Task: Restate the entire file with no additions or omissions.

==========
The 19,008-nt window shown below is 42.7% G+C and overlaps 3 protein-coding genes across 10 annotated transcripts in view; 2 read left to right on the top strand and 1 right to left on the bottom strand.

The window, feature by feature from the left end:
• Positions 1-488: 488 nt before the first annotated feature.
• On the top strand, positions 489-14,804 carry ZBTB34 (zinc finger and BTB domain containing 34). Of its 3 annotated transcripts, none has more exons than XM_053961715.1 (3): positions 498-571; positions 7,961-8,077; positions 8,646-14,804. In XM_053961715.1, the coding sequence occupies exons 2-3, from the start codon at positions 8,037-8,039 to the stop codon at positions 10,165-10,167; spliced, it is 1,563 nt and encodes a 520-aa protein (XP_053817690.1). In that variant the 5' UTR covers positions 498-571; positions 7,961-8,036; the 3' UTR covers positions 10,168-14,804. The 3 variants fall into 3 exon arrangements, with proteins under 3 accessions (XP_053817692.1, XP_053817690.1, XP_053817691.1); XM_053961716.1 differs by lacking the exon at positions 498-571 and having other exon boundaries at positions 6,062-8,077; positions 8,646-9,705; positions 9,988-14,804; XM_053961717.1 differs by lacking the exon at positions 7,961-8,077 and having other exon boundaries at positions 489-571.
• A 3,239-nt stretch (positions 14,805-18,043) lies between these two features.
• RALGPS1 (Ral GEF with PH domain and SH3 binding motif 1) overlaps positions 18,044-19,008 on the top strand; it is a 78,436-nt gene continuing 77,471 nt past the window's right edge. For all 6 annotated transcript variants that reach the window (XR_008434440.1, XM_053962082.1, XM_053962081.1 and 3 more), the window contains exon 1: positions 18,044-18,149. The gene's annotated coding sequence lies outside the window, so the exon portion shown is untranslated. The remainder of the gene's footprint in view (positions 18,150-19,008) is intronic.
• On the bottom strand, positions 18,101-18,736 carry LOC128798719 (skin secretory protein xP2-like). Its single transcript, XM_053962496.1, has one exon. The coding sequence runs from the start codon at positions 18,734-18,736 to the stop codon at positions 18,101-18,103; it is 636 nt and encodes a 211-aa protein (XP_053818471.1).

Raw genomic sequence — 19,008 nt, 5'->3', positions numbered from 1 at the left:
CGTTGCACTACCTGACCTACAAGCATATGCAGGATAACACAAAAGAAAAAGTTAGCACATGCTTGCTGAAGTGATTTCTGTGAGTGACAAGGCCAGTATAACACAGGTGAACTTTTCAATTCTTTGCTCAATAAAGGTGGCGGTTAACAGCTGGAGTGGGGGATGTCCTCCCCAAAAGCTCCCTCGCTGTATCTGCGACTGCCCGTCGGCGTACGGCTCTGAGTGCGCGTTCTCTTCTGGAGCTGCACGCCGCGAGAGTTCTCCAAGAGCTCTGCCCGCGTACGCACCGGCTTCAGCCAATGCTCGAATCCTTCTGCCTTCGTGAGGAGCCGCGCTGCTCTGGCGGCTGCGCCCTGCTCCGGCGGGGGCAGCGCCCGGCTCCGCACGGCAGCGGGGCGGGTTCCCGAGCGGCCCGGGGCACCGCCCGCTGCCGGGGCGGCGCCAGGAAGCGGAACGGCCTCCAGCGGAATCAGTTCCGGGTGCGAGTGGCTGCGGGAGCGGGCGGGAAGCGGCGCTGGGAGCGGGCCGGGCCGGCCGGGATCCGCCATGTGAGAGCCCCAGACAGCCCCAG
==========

The 19,008-nt window shown below is 42.7% G+C and overlaps 3 protein-coding genes across 10 annotated transcripts in view; 2 read left to right on the top strand and 1 right to left on the bottom strand.

The window, feature by feature from the left end:
• Positions 1-488: 488 nt before the first annotated feature.
• On the top strand, positions 489-14,804 carry ZBTB34 (zinc finger and BTB domain containing 34). Of its 3 annotated transcripts, none has more exons than XM_053961715.1 (3): positions 498-571; positions 7,961-8,077; positions 8,646-14,804. In XM_053961715.1, the coding sequence occupies exons 2-3, from the start codon at positions 8,037-8,039 to the stop codon at positions 10,165-10,167; spliced, it is 1,563 nt and encodes a 520-aa protein (XP_053817690.1). In that variant the 5' UTR covers positions 498-571; positions 7,961-8,036; the 3' UTR covers positions 10,168-14,804. The 3 variants fall into 3 exon arrangements, with proteins under 3 accessions (XP_053817692.1, XP_053817690.1, XP_053817691.1); XM_053961716.1 differs by lacking the exon at positions 498-571 and having other exon boundaries at positions 6,062-8,077; positions 8,646-9,705; positions 9,988-14,804; XM_053961717.1 differs by lacking the exon at positions 7,961-8,077 and having other exon boundaries at positions 489-571.
• A 3,239-nt stretch (positions 14,805-18,043) lies between these two features.
• RALGPS1 (Ral GEF with PH domain and SH3 binding motif 1) overlaps positions 18,044-19,008 on the top strand; it is a 78,436-nt gene continuing 77,471 nt past the window's right edge. For all 6 annotated transcript variants that reach the window (XR_008434440.1, XM_053962082.1, XM_053962081.1 and 3 more), the window contains exon 1: positions 18,044-18,149. The gene's annotated coding sequence lies outside the window, so the exon portion shown is untranslated. The remainder of the gene's footprint in view (positions 18,150-19,008) is intronic.
• On the bottom strand, positions 18,101-18,736 carry LOC128798719 (skin secretory protein xP2-like). Its single transcript, XM_053962496.1, has one exon. The coding sequence runs from the start codon at positions 18,734-18,736 to the stop codon at positions 18,101-18,103; it is 636 nt and encodes a 211-aa protein (XP_053818471.1).

Raw genomic sequence — 19,008 nt, 5'->3', positions numbered from 1 at the left:
CGTTGCACTACCTGACCTACAAGCATATGCAGGATAACACAAAAGAAAAAGTTAGCACATGCTTGCTGAAGTGATTTCTGTGAGTGACAAGGCCAGTATAACACAGGTGAACTTTTCAATTCTTTGCTCAATAAAGGTGGCGGTTAACAGCTGGAGTGGGGGATGTCCTCCCCAAAAGCTCCCTCGCTGTATCTGCGACTGCCCGTCGGCGTACGGCTCTGAGTGCGCGTTCTCTTCTGGAGCTGCACGCCGCGAGAGTTCTCCAAGAGCTCTGCCCGCGTACGCACCGGCTTCAGCCAATGCTCGAATCCTTCTGCCTTCGTGAGGAGCCGCGCTGCTCTGGCGGCTGCGCCCTGCTCCGGCGGGGGCAGCGCCCGGCTCCGCACGGCAGCGGGGCGGGTTCCCGAGCGGCCCGGGGCACCGCCCGCTGCCGGGGCGGCGCCAGGAAGCGGAACGGCCTCCAGCGGAATCAGTTCCGGGTGCGAGTGGCTGCGGGAGCGGGCGGGAAGCGGCGCTGGGAGCGGGCCGGGCCGGCCGGGATCCGCCATGTGAGAGCCCCAGACAGCCCCAG